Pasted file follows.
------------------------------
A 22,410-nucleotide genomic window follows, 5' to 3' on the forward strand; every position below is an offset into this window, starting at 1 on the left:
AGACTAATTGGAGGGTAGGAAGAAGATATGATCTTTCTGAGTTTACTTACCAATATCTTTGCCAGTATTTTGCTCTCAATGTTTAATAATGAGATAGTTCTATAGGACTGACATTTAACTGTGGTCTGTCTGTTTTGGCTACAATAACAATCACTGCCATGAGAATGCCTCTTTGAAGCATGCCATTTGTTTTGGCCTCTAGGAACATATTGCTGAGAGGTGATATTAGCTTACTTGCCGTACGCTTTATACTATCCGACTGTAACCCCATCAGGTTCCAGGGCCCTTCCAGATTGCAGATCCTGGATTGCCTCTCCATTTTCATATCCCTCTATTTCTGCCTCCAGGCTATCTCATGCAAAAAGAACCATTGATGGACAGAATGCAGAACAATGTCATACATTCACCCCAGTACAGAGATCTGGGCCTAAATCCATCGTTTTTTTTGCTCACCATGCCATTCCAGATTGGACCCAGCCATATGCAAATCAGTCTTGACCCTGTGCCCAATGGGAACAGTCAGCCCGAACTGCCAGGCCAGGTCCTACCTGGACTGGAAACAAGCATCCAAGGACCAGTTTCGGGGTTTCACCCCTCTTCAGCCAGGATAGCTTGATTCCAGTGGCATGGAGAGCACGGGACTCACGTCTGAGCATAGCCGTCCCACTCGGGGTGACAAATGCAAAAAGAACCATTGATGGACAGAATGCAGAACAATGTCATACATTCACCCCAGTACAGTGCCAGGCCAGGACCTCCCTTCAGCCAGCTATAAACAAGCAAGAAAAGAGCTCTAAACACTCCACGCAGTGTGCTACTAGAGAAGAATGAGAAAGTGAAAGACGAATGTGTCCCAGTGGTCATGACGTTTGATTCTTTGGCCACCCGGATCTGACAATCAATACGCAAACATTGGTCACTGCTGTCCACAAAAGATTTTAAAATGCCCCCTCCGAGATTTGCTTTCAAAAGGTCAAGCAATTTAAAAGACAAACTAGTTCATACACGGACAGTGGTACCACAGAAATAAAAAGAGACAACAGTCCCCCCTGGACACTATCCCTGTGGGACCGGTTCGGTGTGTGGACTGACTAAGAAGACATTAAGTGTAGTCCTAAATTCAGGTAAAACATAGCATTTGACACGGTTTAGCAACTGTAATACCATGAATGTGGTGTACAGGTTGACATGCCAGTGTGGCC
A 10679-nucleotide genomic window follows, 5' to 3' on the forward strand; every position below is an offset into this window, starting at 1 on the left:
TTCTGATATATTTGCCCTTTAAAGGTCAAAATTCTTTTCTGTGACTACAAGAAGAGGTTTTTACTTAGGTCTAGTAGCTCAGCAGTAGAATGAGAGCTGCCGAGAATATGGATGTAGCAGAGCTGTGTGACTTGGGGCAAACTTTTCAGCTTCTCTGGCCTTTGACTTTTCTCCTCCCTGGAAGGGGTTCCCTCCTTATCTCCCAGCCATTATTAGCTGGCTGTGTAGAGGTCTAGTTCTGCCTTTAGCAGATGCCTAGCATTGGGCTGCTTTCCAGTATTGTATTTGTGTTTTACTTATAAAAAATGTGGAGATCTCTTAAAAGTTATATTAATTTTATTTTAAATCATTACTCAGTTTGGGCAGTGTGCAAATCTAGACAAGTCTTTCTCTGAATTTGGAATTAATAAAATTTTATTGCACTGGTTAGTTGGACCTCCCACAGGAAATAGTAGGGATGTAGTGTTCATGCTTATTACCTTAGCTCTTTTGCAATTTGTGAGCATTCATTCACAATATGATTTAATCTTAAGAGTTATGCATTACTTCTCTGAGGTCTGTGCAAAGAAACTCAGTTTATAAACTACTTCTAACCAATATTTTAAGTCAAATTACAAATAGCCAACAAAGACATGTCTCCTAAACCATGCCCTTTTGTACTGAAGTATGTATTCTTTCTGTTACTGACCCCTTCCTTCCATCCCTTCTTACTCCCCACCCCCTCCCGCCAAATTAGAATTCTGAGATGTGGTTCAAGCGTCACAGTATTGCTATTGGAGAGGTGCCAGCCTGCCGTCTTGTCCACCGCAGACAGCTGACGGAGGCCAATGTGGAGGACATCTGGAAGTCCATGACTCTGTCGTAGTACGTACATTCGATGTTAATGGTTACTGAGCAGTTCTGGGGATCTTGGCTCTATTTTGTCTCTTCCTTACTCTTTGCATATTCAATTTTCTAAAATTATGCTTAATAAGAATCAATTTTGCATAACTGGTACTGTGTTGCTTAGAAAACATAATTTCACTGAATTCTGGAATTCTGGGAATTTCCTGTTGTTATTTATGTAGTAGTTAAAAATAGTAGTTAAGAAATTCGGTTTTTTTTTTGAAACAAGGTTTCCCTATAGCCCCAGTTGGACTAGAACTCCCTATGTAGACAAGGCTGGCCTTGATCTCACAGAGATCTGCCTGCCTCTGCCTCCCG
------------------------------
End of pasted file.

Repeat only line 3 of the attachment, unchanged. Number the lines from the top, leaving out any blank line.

A 10679-nucleotide genomic window follows, 5' to 3' on the forward strand; every position below is an offset into this window, starting at 1 on the left: